What the greatest technology investors say about Vision

VISION POSTS (19 posts)

The following is a list of the post titles by author under this topic.  Scroll further down this page to find the actual blog post by your selected author.   Author’s posts appear in reverse alphabetical order. For example, following this list, Fred Wilson’s posts appear towards the beginning of the blog page, and Jeffrey Bussgang’s posts appear towards the end of the blog page.  


Jeffrey Bussgang:   Why Twitter Picked Fred Wilson as its Lead Investor

Jeffrey Bussgang:   What Drives Entrepreneurs

Jeffrey Bussgang:  Considerations when Determining an Exit

JEFF CLAVIER  (1 post)

Jeff Clavier:  Jeff Clavier: What I Look at When Investing

RON CONWAY   (1 post)

Ron Conway:  What Ron Conway Looks For in a Deal

BRAD FELD   (1 post)

Brad Feld:   Brad Feld's Investment Criteria

BILL GROSS   (2 posts)

Bill Gross:   The Biggest Entrepreneurial Lesson

Bill Gross:   Balance Entrepreneur's Strengths

ROB HAYES   (1 post)

Rob Hayes:   Going for Growth vs. Revenue


Reid Hoffman & Ben Casnocha:   What Great Silicon Valley Companies Have in Common

MIKE MAPLES JR.   (2 posts)

Mike Maples Jr.:  Mike Maples Jr.: What I Look For

Mike Maples Jr.:  Great Startups Have a Simple Elegance

HOWARD MORGAN   (1 post)

Howard Morgan:   The Best Execution Wins Out

PETER THIEL   (1 post)

Peter Thiel:  Answers to Contrarian Questions  Look into the Future

FRED WILSON  (5 posts)

Fred Wilson:  Hire Slowly & Wisely, not Quickly

Fred Wilson:  What's the Magic

Fred Wilson:  Culture, Values & a Vow to a Great Workplace are Everything

Fred Wilson:  Fred Wilson: Hire for Culture & Fit

Fred Wilson:   The Only Way to Make Money


The Only Way to Make Money

Fred Wilson venture capitalist and Co-Founder Union Square Ventures

“So Bill Gurley one time wrote something that I think is really really true which is the only way to make a lot of money is to believe something that everyone else believes is wrong [] that turns out to be right. [] The only way to make money is to believe something that turns out to be true that nobody else believes.” This Week in Startups, Fred Wilson, episode # 523, Mar 10, 2015 @ approx. 16.42 min.


Fred Wilson: Hire for Culture & Fit

Fred Wilson venture capitalist and Co-Founder Union Square Ventures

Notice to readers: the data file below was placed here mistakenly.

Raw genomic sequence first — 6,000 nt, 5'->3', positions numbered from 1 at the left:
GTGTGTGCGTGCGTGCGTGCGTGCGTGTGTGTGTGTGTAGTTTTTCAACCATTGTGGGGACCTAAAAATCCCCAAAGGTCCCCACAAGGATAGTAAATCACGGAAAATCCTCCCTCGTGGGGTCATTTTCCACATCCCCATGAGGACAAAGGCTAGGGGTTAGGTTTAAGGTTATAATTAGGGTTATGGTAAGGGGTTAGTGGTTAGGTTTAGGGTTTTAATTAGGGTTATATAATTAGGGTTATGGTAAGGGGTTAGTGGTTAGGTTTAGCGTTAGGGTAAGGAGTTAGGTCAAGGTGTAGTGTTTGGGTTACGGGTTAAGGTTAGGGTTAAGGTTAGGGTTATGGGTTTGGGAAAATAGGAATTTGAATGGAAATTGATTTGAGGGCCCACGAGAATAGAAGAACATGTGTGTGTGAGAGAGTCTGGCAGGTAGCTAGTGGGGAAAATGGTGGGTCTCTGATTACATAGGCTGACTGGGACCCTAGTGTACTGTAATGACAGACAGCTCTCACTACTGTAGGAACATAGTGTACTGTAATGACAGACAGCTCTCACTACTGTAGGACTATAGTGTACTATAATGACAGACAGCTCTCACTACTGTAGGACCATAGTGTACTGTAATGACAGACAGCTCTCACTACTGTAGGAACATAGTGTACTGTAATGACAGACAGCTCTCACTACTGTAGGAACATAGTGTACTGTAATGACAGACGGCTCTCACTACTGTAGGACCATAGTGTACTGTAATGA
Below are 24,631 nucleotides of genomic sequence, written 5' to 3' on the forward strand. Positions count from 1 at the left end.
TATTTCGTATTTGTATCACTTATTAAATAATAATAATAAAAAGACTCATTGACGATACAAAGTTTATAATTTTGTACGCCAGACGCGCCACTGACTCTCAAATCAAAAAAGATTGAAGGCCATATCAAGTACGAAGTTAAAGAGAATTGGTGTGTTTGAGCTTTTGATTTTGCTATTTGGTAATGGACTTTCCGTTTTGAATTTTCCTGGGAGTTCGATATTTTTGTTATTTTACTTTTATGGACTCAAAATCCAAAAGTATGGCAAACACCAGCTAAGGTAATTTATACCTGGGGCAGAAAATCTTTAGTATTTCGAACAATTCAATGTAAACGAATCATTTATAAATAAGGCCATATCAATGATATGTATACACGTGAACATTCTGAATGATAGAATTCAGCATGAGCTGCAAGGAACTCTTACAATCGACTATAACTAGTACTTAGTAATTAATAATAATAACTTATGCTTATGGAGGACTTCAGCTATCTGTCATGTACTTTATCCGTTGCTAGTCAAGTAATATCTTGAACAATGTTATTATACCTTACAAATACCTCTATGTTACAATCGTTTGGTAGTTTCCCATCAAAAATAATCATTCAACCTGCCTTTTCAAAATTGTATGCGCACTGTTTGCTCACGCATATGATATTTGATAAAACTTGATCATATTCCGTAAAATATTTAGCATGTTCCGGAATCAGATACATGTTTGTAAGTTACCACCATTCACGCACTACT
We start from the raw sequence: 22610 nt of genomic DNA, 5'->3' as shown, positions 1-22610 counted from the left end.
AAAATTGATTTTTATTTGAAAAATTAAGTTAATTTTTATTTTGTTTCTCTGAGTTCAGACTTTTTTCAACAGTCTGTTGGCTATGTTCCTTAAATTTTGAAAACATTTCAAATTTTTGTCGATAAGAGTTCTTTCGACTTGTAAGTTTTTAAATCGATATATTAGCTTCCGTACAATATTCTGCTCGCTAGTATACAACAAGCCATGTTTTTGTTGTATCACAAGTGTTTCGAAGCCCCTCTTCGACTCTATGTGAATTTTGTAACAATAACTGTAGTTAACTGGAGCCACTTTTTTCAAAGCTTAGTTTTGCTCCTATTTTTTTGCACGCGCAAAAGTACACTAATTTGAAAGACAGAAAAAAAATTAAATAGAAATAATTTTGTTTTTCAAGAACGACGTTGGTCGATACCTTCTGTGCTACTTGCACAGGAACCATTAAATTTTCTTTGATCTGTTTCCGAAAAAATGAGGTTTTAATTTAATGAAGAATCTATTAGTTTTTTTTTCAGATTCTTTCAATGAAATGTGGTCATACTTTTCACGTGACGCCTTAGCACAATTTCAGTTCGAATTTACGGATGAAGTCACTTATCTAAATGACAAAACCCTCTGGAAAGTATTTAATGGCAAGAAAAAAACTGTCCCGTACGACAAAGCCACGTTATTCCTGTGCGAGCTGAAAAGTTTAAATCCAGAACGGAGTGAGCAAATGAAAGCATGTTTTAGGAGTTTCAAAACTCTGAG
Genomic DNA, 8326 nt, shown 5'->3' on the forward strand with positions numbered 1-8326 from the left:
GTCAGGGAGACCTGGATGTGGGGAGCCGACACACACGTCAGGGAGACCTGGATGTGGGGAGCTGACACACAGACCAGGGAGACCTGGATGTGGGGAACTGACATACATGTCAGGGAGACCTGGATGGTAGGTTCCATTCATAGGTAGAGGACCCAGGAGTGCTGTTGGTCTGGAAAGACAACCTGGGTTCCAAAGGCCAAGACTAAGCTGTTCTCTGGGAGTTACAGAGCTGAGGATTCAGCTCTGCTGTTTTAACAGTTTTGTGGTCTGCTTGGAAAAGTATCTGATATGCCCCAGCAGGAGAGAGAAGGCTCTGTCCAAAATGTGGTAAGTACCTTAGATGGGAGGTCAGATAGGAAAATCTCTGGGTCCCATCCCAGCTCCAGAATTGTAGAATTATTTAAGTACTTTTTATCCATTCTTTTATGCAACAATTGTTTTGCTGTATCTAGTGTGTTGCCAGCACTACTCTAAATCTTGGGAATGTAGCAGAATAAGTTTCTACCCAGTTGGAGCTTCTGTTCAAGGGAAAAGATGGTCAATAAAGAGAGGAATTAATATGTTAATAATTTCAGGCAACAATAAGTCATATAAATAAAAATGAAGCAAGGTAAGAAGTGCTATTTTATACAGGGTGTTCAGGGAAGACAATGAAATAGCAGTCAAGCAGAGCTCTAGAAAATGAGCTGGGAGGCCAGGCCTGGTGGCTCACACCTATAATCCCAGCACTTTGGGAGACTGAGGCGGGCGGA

“Some entrepreneurs and CEOs buy into "hire the best talent available" mantra. [] The other approach [Wilson advocates] is [to] hire for culture and fit.

[] Diversity should be a core value of the team building process. [Seek] diversity of thought, experience, mindset, and angle of attack.

Don't hire a token []. But most importantly, hire people who will enjoy working together, who fit well together, who will make each other better. This is what hiring for cultural fit means. [Start] with the founding team and build on top of that.

[][Have] a one pager that outlines the [company’s core values].  [] [Each] new hire should be assessed against [that] framework [for fit].”  Fred Wilson  MBA Mondays: Culture And Fit, May 21 2012;

Culture, Values & a Vow to a Great Workplace are Everything

Fred Wilson venture capitalist and Co-Founder Union Square Ventures

Once the user base supports a long-term sustainable business (stage 2), the final “building the business” stage begins, i.e., building a management team including leaders for engineering, product, customer support, finance, marketing, sales, business development and HR (human resources). 

“Founders should think of the business as [the ultimate product being built] because from the company can come [additional products and initiatives].  The company, if built correctly [with strong founder commitment], will be more important than any single product it can create”. 

Wilson recommends that the founder /CEO have “a partner to help [] build the company” like a senior, experienced HR leader or “a strong number two, a President or COO.”

“[The] people side of the business is harder and way more complicated than building a product is.  [Culture], values and a commitment to creating a fantastic workplace [must] come from the top [and are everything]. [] [If] there is a meaningful culture that the entire team buys into, the team will stick together [and surmount challenges].

[] A company is a self sustaining entity that expresses the hopes, dreams, vision, values and culture of the founder and leaders.”  Fred Wilson  The Management Team - While Building The Business  Jan 16, 2012  ;

What's the Magic

Fred Wilson venture capitalist and Co-Founder Union Square Ventures

“It’s the right person or people, with the right idea, packaged up with the right product at the right time in the right market…and  [] that’s the magic.”  Fred Wilson  #StartupStories: The Pitch @ 4.3 min into video, May 30 2012;  The Pitch:

Hire Slowly & Wisely, not Quickly

Fred Wilson venture capitalist and Co-Founder Union Square Ventures

“[Wilson’s] strong bias on [optimal headcount] [] is that  less is more.  [Repeatedly] [he’s] seen the entrepreneur who wants to hire quickly fail and [] the entrepreneur [who’s] [] slow to hire succeed.”

In his experience with software-based consumer internet businesses, “[] [success] might be most highly correlated with a slow hiring ramp [] [during a company’s early years.]  Being resource constrained can be [good] when [] getting started.  It forces [] [a] focus on what's working and get[ting] to the rest of the vision later on. []” His advice: “[] hire slowly and wisely instead of quickly.”  Fred Wilson MBA Mondays: Optimal Headcount At Various Stages, Jun 4 2012;

Answers to Contrarian Questions Look into the Future

Peter Thiel General Partner Founders Fund and former entrepreneur

“Our contrarian question- What important  truth do very few people agree with you on? – is difficult to answer directly.  It may be easier to start with a preliminary: what does everybody agree on? [] If you can identify a delusional popular belief, you can find what lies hidden behind it: the contrarian truth.” 

“The most contrarian thing of all is not to oppose the crowd but to think for yourself.”

“The business version of our contrarian question is: what valuable company is nobody building?  This question is harder than it looks, because your company could create a lot of value without becoming very valuable itself.  Creating value is not enough – you also need to capture some of the value you create.”